If you’ve been following the news lately, you know that Ebola has come to America. Scores of media reports have dominated the news cycle, warning about this so-called “threat.” The truth of the matter is, Ebola does not pose a serious threat to our safety. Where Ebola has become a problem is West Africa—and it is truly a tragedy in this area of the world. But West Africa has certain factors working against it in regards to the virus. Countries like Sierra Leone do not have the same health care infrastructure, sanitary systems, or wealth the United States has. So far, seven people have been treated in the United States and one has died.
The fact is, Ebola is on the lower spectrum of contagious diseases. To get Ebola, a person must be exposed to the body fluids of the person who has Ebola. Secondly, this exposure has to occur once the patient is exhibiting symptoms of the disease, namely an elevated body temperature.
The media has a tendency to oversell health threats. There have been large worldwide death tolls for other recent media health scares that were successfully contained. In 2009, H1N1, known to most as swine flu, was linked to 285,000 deaths worldwide. It was contained. While the death tolls were much smaller, SARS in 2002, and the avian flu in 2007 were also contained. In 2013, there were nearly 10,000 cases of tuberculosis.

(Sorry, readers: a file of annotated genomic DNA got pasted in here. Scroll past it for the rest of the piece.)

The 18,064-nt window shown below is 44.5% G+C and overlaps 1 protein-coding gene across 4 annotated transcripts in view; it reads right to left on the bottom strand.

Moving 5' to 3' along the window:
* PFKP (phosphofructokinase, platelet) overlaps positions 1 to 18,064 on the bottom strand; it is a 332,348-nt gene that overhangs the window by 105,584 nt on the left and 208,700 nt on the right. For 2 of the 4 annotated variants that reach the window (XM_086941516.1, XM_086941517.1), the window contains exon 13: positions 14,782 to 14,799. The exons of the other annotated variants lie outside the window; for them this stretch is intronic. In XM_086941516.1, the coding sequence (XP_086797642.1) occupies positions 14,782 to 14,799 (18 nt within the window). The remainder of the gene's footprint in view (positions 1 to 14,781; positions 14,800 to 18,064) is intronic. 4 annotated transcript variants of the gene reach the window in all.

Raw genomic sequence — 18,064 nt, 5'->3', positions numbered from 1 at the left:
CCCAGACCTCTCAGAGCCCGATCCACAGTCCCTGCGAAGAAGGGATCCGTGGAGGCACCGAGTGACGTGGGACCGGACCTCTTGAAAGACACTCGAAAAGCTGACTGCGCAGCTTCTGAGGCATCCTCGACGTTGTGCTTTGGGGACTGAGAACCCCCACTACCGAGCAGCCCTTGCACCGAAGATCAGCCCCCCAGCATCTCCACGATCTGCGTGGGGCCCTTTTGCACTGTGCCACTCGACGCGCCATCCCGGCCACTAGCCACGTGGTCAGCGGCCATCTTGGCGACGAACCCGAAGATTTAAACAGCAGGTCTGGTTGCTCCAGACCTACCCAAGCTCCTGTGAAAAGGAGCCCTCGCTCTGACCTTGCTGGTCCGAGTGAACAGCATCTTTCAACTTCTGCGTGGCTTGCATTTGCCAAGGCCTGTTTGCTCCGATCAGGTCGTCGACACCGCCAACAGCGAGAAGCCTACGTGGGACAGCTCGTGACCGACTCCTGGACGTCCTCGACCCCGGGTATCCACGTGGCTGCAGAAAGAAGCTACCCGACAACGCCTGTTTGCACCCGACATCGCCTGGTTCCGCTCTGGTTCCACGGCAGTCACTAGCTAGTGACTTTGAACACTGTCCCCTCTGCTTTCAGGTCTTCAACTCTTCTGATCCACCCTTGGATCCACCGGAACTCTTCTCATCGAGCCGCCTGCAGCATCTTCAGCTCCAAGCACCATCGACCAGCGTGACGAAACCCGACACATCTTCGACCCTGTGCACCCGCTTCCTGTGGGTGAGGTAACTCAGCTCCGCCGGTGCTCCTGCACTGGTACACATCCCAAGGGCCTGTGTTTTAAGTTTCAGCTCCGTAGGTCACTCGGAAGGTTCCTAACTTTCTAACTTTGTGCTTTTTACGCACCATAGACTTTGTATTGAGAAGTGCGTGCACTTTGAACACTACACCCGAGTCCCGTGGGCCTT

Meanwhile, the flu kills up to 36,000 yearly and is far more contagious. The flu is the true health crisis in America if we go buy the number of yearly deaths. Yes, the death rate for Ebola is high, but that is based on mainly an African sample. Here, nearly all people who have been treated have made a full recovery. So far, despite mass media coverage, Ebola is not a serious threat.
Many of the proposed solutions for Ebola are a fools errand. In political ads across the country, Republican politicians are saying Ebola is proof we need to seal the border. They neglect to say that not a single Ebola case has been recorded from someone passing through the Canadian or Mexican border. Ironically, many of these politicians are the same people who have blocked President Obama from appointing his choice for Surgeon General for months.
There already exists two countries where Ebola has been largely contained: Nigeria and Senegal, and in both of these countries there were more than double the number of cases. Through extensive contact tracing and containment, the World Health Organization has now declared these two countries “Ebola free zones.”
America has the resources to prevent further incidents of the disease. We have a superior health care system and have more money to help solve the problem than any affected country—all we need to do is follow Nigeria’s example.